The Internet has increasingly become the medium for deniable nation-state activity. From China’s cyber-espionage to the United States’ and Israel’s alleged attack on Iran’s nuclear program using the Stuxnet worm, cyber conflict has become a staple of nations’ covert military intelligence and reconnaissance operations.
In February, for example, incident-response firm Mandiant released a report detailing the connections between an intelligence unit of China’s People’s Liberation Army and widespread attacks on U.S. companies and interests. In a blog posted on April 24, security firm Cyber Squared said that analysts using the firm’s Threat Connect forum had found that those attacks had continued unabated and defied prediction, by hardly changing their tactics.
“Many within the global security industry, both public and private sectors, speculated that the group’s tactics, tools and procedures (TTPs) would change drastically in response to the disclosure,” the firm stated in the post. “As of late April 2013, Chinese cyber espionage threat groups have clearly continued their activity … (and) in fact, there has been little change.”
The United States is currently considering a variety of options in response to Chinese unabashed hacking, including trade sanctions and other diplomatic pressure, the prosecution of Chinese nationals in U.S. courts and striking back at the Chinese through cyber-space, according to officials cited in an Apr. 22 article in the Wall Street Journal.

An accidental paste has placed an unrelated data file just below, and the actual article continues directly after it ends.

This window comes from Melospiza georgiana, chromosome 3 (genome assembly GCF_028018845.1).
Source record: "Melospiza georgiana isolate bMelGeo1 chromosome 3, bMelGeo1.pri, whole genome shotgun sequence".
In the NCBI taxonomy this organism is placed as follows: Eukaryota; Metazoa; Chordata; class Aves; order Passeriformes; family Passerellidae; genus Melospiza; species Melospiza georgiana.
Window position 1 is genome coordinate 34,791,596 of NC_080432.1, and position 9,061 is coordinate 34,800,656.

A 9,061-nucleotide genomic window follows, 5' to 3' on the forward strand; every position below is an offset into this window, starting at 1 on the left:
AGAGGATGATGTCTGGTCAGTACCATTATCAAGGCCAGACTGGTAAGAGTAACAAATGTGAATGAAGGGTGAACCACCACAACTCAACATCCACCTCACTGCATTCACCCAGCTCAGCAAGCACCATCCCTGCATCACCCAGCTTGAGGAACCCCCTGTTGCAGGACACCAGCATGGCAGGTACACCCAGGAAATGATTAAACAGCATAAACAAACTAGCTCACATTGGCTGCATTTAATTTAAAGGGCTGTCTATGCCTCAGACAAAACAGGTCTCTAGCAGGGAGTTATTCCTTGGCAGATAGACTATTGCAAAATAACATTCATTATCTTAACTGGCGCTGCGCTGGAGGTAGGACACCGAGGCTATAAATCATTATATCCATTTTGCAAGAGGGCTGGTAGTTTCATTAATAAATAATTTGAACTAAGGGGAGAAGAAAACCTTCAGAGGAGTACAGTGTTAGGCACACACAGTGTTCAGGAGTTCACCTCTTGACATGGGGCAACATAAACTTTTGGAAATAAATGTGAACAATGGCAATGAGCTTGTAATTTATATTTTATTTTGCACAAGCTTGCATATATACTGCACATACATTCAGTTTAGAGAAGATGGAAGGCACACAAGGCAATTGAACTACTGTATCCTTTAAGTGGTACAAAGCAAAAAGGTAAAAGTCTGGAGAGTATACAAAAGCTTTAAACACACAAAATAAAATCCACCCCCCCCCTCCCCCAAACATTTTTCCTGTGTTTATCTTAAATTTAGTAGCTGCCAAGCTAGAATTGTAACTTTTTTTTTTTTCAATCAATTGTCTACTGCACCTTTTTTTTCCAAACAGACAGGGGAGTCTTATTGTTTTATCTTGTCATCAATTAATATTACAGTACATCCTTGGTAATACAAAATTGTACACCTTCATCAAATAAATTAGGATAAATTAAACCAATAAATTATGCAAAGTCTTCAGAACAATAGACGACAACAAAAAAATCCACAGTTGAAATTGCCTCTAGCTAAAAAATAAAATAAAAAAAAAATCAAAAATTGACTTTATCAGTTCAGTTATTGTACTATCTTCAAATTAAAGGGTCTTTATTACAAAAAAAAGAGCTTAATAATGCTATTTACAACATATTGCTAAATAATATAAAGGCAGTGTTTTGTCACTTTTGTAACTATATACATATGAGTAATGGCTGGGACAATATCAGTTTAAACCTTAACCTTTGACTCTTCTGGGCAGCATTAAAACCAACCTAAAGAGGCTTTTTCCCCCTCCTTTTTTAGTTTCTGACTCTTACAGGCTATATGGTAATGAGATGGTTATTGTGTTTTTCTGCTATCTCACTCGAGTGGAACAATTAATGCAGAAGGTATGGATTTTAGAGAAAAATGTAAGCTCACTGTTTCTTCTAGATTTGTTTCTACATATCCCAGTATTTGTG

The U.S. government has also signaled that cyber-operations have become a priority in the latest budget. The Obama administration plans to boost spending on cyber-security operations by $800 million to $4.7 billion, while cutting other Pentagon programs by nearly $4 billion.
The attacks emanating from North Korean IP space favor financial services, but show only slight preferences among other industries. Many other attacks focused on education, manufacturing and business services, according to Solutionary’s data. The company expects that North Korea—and other nations with smaller military forces—to focus on Internet operations to achieve their national aims.
“Given the more hard-line government in North Korea, we expect escalations like this to continue, and to become even more evident in other conflicts around the globe,” Solutionary’s Heimerl wrote.